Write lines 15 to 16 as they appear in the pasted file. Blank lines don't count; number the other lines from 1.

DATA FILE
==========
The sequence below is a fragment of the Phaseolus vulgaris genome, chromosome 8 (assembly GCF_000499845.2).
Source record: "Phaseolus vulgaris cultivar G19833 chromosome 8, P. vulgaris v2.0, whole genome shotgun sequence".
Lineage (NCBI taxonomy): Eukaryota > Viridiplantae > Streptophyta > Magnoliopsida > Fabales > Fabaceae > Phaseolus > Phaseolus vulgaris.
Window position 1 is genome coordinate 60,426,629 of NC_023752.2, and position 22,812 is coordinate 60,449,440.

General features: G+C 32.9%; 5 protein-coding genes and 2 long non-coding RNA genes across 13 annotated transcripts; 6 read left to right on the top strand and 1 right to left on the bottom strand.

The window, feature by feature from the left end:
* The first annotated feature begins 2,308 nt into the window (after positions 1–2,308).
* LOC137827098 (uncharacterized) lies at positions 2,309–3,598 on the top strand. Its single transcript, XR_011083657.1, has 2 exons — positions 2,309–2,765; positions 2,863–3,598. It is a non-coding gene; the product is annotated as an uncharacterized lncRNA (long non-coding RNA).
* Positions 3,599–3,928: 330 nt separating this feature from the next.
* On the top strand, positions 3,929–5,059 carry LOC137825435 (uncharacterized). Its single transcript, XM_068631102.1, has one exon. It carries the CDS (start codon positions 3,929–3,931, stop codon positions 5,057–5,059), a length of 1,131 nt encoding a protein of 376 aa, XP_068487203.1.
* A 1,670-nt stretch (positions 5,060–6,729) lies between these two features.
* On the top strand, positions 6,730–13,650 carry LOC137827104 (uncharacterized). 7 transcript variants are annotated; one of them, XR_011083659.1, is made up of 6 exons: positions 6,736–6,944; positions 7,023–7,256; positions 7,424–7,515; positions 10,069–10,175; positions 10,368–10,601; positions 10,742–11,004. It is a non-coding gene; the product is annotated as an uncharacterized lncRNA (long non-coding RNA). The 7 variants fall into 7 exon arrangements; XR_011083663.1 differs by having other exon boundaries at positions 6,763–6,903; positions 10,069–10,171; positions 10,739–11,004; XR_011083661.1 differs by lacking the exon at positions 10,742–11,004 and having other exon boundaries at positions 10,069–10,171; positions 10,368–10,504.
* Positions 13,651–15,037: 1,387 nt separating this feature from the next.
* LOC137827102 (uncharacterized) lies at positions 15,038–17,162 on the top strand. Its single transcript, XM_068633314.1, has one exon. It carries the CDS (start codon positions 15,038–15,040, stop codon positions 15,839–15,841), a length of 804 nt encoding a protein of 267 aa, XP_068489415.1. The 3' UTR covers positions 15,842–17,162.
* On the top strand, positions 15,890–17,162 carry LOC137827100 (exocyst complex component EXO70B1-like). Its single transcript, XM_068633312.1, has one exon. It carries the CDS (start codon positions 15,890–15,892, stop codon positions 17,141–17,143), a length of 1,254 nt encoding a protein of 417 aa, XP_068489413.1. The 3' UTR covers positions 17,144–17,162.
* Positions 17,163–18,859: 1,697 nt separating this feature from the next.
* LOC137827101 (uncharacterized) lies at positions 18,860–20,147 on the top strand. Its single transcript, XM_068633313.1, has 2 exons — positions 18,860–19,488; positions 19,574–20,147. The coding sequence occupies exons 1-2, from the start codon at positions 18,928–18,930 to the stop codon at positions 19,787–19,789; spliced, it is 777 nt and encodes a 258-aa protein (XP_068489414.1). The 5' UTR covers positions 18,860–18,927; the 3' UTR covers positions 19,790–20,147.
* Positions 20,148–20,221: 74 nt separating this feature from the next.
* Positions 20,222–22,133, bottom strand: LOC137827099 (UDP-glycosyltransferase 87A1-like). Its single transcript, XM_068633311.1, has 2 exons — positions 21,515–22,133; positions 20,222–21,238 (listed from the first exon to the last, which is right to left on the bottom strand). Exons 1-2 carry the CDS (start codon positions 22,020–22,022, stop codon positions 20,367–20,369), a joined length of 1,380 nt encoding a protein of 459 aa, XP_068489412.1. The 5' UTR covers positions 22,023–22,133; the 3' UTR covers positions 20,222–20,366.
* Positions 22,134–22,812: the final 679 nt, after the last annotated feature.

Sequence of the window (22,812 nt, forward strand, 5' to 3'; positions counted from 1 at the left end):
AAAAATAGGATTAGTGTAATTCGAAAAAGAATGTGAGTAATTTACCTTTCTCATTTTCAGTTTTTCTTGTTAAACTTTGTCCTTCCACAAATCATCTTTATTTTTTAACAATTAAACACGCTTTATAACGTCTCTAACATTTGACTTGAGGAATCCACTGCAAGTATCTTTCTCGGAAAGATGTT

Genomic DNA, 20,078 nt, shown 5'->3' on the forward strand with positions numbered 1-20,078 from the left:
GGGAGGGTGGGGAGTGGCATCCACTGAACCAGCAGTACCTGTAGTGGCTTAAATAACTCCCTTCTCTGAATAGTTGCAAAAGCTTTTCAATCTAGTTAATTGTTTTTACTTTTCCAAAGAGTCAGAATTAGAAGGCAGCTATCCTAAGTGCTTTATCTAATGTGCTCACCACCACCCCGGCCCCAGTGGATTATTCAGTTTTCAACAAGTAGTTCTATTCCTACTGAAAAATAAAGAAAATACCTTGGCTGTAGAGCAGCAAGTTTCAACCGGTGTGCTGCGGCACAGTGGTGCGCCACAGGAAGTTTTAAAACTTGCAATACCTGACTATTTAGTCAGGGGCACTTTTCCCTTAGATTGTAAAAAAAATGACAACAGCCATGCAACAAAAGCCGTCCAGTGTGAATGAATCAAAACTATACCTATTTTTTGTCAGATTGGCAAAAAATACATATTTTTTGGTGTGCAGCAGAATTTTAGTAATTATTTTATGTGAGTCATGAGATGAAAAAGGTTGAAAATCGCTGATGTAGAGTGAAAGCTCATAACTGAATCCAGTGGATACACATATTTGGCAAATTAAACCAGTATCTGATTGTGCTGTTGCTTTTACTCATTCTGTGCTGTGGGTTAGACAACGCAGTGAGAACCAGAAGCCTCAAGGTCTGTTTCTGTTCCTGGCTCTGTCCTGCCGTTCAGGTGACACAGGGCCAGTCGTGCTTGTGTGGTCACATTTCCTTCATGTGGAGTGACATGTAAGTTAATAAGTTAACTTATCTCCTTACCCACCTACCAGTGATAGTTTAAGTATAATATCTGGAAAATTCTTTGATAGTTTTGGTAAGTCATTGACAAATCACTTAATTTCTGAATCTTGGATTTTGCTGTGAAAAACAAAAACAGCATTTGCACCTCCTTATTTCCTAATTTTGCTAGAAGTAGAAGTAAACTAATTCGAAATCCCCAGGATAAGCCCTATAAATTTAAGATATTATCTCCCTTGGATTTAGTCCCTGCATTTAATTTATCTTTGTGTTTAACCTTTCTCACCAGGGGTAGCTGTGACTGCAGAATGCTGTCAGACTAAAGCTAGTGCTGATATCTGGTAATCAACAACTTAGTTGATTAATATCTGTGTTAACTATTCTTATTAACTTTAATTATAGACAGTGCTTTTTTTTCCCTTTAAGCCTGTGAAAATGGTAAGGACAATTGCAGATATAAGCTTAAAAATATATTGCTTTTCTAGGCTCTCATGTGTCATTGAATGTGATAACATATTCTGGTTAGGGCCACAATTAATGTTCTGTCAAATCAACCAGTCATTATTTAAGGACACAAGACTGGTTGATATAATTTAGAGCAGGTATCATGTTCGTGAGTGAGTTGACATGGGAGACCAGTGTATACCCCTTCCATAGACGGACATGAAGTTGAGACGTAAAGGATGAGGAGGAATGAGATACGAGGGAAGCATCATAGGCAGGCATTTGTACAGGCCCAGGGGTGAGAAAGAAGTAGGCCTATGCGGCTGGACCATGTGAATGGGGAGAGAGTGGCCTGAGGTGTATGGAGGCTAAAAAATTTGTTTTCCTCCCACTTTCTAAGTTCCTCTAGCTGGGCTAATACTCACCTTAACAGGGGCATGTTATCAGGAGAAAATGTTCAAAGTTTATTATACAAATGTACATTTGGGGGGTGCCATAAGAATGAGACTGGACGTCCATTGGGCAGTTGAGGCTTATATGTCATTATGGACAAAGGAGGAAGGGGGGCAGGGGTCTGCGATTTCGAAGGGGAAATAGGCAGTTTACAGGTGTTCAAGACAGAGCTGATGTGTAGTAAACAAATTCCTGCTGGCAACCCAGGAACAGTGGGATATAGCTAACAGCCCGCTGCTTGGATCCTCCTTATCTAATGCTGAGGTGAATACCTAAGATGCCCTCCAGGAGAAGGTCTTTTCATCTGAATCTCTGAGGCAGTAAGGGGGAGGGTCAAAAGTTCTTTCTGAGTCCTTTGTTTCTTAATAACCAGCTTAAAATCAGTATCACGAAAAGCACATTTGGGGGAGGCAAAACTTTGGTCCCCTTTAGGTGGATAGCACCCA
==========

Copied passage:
* On the top strand, positions 15,890–17,162 carry LOC137827100 (exocyst complex component EXO70B1-like). Its single transcript, XM_068633312.1, has one exon. It carries the CDS (start codon positions 15,890–15,892, stop codon positions 17,141–17,143), a length of 1,254 nt encoding a protein of 417 aa, XP_068489413.1. The 3' UTR covers positions 17,144–17,162.
* Positions 17,163–18,859: 1,697 nt separating this feature from the next.